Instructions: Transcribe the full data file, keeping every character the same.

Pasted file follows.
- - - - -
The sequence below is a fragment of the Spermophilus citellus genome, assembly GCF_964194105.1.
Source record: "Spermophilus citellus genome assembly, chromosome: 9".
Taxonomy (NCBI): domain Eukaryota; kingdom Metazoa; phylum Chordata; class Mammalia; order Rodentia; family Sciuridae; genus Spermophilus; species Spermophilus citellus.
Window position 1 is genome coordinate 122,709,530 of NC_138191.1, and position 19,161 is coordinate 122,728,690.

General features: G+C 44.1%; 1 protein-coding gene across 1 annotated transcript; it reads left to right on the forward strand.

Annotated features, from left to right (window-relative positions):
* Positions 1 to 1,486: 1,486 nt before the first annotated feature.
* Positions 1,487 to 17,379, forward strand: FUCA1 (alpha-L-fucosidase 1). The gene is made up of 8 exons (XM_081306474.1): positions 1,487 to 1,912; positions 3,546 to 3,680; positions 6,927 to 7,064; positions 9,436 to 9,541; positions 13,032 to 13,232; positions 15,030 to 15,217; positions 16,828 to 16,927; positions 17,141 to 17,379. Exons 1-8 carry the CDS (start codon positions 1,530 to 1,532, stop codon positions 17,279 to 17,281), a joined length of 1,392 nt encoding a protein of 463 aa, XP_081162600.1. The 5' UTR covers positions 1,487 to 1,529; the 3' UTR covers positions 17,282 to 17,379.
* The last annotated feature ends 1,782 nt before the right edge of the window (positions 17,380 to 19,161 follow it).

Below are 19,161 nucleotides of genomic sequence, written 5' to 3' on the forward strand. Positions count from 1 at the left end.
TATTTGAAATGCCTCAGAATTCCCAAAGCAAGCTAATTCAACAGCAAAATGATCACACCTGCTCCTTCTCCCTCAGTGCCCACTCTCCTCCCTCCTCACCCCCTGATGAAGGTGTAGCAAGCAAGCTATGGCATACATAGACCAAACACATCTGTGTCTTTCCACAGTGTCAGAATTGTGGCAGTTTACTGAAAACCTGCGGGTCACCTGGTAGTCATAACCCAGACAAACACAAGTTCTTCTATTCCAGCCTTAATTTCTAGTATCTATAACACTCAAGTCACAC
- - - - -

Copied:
The sequence below is a fragment of the Spermophilus citellus genome, assembly GCF_964194105.1.
Source record: "Spermophilus citellus genome assembly, chromosome: 9".
Taxonomy (NCBI): domain Eukaryota; kingdom Metazoa; phylum Chordata; class Mammalia; order Rodentia; family Sciuridae; genus Spermophilus; species Spermophilus citellus.
Window position 1 is genome coordinate 122,709,530 of NC_138191.1, and position 19,161 is coordinate 122,728,690.

General features: G+C 44.1%; 1 protein-coding gene across 1 annotated transcript; it reads left to right on the forward strand.

Annotated features, from left to right (window-relative positions):
* Positions 1 to 1,486: 1,486 nt before the first annotated feature.
* Positions 1,487 to 17,379, forward strand: FUCA1 (alpha-L-fucosidase 1). The gene is made up of 8 exons (XM_081306474.1): positions 1,487 to 1,912; positions 3,546 to 3,680; positions 6,927 to 7,064; positions 9,436 to 9,541; positions 13,032 to 13,232; positions 15,030 to 15,217; positions 16,828 to 16,927; positions 17,141 to 17,379. Exons 1-8 carry the CDS (start codon positions 1,530 to 1,532, stop codon positions 17,279 to 17,281), a joined length of 1,392 nt encoding a protein of 463 aa, XP_081162600.1. The 5' UTR covers positions 1,487 to 1,529; the 3' UTR covers positions 17,282 to 17,379.
* The last annotated feature ends 1,782 nt before the right edge of the window (positions 17,380 to 19,161 follow it).

Below are 19,161 nucleotides of genomic sequence, written 5' to 3' on the forward strand. Positions count from 1 at the left end.
TATTTGAAATGCCTCAGAATTCCCAAAGCAAGCTAATTCAACAGCAAAATGATCACACCTGCTCCTTCTCCCTCAGTGCCCACTCTCCTCCCTCCTCACCCCCTGATGAAGGTGTAGCAAGCAAGCTATGGCATACATAGACCAAACACATCTGTGTCTTTCCACAGTGTCAGAATTGTGGCAGTTTACTGAAAACCTGCGGGTCACCTGGTAGTCATAACCCAGACAAACACAAGTTCTTCTATTCCAGCCTTAATTTCTAGTATCTATAACACTCAAGTCACAC